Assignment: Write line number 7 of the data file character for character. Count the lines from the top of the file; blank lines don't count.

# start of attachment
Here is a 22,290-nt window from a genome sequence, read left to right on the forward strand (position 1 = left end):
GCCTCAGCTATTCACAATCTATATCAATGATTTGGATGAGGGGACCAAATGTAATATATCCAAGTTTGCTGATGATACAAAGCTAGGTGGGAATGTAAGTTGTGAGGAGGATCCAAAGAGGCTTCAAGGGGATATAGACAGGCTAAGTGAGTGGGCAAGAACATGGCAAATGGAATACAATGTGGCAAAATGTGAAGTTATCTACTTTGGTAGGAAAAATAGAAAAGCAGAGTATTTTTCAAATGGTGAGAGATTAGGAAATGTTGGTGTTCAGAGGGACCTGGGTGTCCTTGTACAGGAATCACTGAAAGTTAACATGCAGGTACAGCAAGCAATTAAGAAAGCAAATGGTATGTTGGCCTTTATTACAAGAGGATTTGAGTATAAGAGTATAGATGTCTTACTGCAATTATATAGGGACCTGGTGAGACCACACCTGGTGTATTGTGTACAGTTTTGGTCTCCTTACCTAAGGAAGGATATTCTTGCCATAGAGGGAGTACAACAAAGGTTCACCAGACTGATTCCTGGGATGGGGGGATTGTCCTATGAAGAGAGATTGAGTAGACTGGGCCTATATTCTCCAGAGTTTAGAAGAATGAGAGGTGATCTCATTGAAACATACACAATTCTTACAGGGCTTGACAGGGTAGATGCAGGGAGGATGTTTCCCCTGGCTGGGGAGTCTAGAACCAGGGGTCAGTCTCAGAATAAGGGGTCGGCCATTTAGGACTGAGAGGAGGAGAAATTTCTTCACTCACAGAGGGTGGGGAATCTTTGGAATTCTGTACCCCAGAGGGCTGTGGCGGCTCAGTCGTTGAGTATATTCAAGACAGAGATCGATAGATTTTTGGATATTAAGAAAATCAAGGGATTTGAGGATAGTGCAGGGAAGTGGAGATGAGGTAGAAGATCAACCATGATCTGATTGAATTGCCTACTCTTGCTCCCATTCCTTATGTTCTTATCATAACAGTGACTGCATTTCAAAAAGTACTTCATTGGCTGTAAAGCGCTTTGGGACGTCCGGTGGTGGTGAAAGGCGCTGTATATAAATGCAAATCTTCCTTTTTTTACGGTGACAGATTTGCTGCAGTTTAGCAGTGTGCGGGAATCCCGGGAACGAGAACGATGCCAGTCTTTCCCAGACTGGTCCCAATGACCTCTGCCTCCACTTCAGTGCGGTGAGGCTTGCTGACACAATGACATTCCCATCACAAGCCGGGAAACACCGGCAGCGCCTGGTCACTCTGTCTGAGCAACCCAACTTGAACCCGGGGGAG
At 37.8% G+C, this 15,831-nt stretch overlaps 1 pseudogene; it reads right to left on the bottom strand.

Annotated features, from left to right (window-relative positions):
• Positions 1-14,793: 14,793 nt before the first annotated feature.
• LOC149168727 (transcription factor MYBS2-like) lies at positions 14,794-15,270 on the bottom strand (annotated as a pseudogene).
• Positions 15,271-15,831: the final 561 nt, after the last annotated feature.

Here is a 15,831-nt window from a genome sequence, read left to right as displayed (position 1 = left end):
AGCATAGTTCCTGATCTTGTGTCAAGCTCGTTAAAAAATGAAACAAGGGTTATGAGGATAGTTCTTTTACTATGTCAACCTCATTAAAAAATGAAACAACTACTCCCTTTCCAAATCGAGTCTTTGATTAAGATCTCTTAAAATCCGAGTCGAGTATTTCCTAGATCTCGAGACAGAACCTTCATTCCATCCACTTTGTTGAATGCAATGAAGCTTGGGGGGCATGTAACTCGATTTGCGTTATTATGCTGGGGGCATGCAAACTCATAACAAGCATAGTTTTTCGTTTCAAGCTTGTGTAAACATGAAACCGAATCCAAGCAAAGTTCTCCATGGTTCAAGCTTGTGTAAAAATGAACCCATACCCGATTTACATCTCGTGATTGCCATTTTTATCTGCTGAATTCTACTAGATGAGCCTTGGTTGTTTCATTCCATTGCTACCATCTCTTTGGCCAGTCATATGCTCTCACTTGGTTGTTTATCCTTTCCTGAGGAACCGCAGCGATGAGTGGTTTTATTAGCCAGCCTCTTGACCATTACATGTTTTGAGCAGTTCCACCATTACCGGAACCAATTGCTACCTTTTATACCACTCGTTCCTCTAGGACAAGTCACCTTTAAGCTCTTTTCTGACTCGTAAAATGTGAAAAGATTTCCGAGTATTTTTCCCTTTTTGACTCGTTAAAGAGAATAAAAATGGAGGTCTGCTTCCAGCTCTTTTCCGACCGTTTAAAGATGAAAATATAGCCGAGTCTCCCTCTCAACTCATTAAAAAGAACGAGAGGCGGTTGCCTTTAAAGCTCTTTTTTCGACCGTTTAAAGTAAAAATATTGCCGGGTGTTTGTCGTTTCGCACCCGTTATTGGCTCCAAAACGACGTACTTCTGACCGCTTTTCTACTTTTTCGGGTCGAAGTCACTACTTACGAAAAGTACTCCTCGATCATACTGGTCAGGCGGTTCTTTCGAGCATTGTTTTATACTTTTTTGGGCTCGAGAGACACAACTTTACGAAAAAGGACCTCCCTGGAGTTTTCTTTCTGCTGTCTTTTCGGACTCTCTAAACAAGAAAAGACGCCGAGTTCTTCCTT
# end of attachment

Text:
• Positions 15,271-15,831: the final 561 nt, after the last annotated feature.